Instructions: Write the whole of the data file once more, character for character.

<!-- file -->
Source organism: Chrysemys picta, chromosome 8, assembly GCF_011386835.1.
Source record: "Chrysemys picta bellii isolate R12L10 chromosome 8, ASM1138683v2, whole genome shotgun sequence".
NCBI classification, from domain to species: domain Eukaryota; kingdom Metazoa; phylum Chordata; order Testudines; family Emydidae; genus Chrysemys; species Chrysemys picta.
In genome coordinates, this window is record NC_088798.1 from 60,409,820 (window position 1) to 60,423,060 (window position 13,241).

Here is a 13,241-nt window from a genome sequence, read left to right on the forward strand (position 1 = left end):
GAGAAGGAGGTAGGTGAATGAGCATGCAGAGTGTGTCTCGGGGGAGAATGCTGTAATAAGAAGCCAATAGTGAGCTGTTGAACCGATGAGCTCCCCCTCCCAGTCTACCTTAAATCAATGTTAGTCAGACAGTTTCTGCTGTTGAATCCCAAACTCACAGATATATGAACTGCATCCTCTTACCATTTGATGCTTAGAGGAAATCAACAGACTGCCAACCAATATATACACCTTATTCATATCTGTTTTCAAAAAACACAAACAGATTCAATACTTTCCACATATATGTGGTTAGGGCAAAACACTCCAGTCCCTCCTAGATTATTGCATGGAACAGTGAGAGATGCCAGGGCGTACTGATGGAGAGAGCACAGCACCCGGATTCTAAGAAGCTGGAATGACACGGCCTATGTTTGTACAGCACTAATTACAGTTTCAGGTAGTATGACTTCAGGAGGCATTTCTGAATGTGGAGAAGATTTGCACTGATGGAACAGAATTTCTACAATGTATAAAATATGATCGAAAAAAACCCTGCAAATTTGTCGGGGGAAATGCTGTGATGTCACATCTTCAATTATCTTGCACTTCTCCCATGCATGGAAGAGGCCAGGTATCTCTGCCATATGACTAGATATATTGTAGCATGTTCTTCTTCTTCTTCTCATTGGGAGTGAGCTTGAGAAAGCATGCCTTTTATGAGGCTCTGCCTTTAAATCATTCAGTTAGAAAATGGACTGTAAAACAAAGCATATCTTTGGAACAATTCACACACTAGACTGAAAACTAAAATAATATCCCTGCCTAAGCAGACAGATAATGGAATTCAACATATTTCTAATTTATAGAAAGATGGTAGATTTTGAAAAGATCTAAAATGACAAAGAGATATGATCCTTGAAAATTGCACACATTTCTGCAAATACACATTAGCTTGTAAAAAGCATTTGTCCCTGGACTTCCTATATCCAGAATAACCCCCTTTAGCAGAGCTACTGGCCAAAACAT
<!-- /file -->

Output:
Source organism: Chrysemys picta, chromosome 8, assembly GCF_011386835.1.
Source record: "Chrysemys picta bellii isolate R12L10 chromosome 8, ASM1138683v2, whole genome shotgun sequence".
NCBI classification, from domain to species: domain Eukaryota; kingdom Metazoa; phylum Chordata; order Testudines; family Emydidae; genus Chrysemys; species Chrysemys picta.
In genome coordinates, this window is record NC_088798.1 from 60,409,820 (window position 1) to 60,423,060 (window position 13,241).

Here is a 13,241-nt window from a genome sequence, read left to right on the forward strand (position 1 = left end):
GAGAAGGAGGTAGGTGAATGAGCATGCAGAGTGTGTCTCGGGGGAGAATGCTGTAATAAGAAGCCAATAGTGAGCTGTTGAACCGATGAGCTCCCCCTCCCAGTCTACCTTAAATCAATGTTAGTCAGACAGTTTCTGCTGTTGAATCCCAAACTCACAGATATATGAACTGCATCCTCTTACCATTTGATGCTTAGAGGAAATCAACAGACTGCCAACCAATATATACACCTTATTCATATCTGTTTTCAAAAAACACAAACAGATTCAATACTTTCCACATATATGTGGTTAGGGCAAAACACTCCAGTCCCTCCTAGATTATTGCATGGAACAGTGAGAGATGCCAGGGCGTACTGATGGAGAGAGCACAGCACCCGGATTCTAAGAAGCTGGAATGACACGGCCTATGTTTGTACAGCACTAATTACAGTTTCAGGTAGTATGACTTCAGGAGGCATTTCTGAATGTGGAGAAGATTTGCACTGATGGAACAGAATTTCTACAATGTATAAAATATGATCGAAAAAAACCCTGCAAATTTGTCGGGGGAAATGCTGTGATGTCACATCTTCAATTATCTTGCACTTCTCCCATGCATGGAAGAGGCCAGGTATCTCTGCCATATGACTAGATATATTGTAGCATGTTCTTCTTCTTCTTCTCATTGGGAGTGAGCTTGAGAAAGCATGCCTTTTATGAGGCTCTGCCTTTAAATCATTCAGTTAGAAAATGGACTGTAAAACAAAGCATATCTTTGGAACAATTCACACACTAGACTGAAAACTAAAATAATATCCCTGCCTAAGCAGACAGATAATGGAATTCAACATATTTCTAATTTATAGAAAGATGGTAGATTTTGAAAAGATCTAAAATGACAAAGAGATATGATCCTTGAAAATTGCACACATTTCTGCAAATACACATTAGCTTGTAAAAAGCATTTGTCCCTGGACTTCCTATATCCAGAATAACCCCCTTTAGCAGAGCTACTGGCCAAAACAT